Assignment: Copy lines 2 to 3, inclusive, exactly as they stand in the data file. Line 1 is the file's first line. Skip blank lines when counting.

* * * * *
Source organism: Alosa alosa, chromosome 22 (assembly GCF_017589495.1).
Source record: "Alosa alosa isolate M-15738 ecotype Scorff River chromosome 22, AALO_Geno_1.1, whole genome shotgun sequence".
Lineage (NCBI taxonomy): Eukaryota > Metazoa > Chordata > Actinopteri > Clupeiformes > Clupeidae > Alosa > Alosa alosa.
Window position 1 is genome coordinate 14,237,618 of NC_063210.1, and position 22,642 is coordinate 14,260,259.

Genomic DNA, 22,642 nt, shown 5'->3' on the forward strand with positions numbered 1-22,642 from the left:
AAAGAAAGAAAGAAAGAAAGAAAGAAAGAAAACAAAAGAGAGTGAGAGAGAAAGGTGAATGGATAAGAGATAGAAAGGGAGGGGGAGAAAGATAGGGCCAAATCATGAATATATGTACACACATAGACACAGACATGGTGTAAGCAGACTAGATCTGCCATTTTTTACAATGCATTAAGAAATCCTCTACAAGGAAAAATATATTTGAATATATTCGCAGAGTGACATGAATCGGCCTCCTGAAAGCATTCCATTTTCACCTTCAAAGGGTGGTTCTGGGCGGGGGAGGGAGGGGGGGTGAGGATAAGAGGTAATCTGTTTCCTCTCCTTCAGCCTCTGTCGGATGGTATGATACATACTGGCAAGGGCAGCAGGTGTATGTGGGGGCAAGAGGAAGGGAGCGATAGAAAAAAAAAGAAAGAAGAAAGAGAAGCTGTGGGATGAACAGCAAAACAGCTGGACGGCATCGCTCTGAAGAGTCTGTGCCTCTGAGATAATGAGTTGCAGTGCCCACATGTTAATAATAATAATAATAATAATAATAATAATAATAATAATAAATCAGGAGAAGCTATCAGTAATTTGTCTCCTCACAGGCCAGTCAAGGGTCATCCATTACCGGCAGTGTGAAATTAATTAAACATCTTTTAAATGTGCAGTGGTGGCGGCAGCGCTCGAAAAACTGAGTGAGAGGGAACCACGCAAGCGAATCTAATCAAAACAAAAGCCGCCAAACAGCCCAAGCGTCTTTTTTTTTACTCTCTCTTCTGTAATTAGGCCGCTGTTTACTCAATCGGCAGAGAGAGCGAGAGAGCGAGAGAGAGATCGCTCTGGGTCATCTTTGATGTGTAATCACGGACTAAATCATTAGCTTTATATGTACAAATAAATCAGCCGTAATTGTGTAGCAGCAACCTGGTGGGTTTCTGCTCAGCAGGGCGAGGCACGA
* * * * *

Source record: "Alosa alosa isolate M-15738 ecotype Scorff River chromosome 22, AALO_Geno_1.1, whole genome shotgun sequence".
Lineage (NCBI taxonomy): Eukaryota > Metazoa > Chordata > Actinopteri > Clupeiformes > Clupeidae > Alosa > Alosa alosa.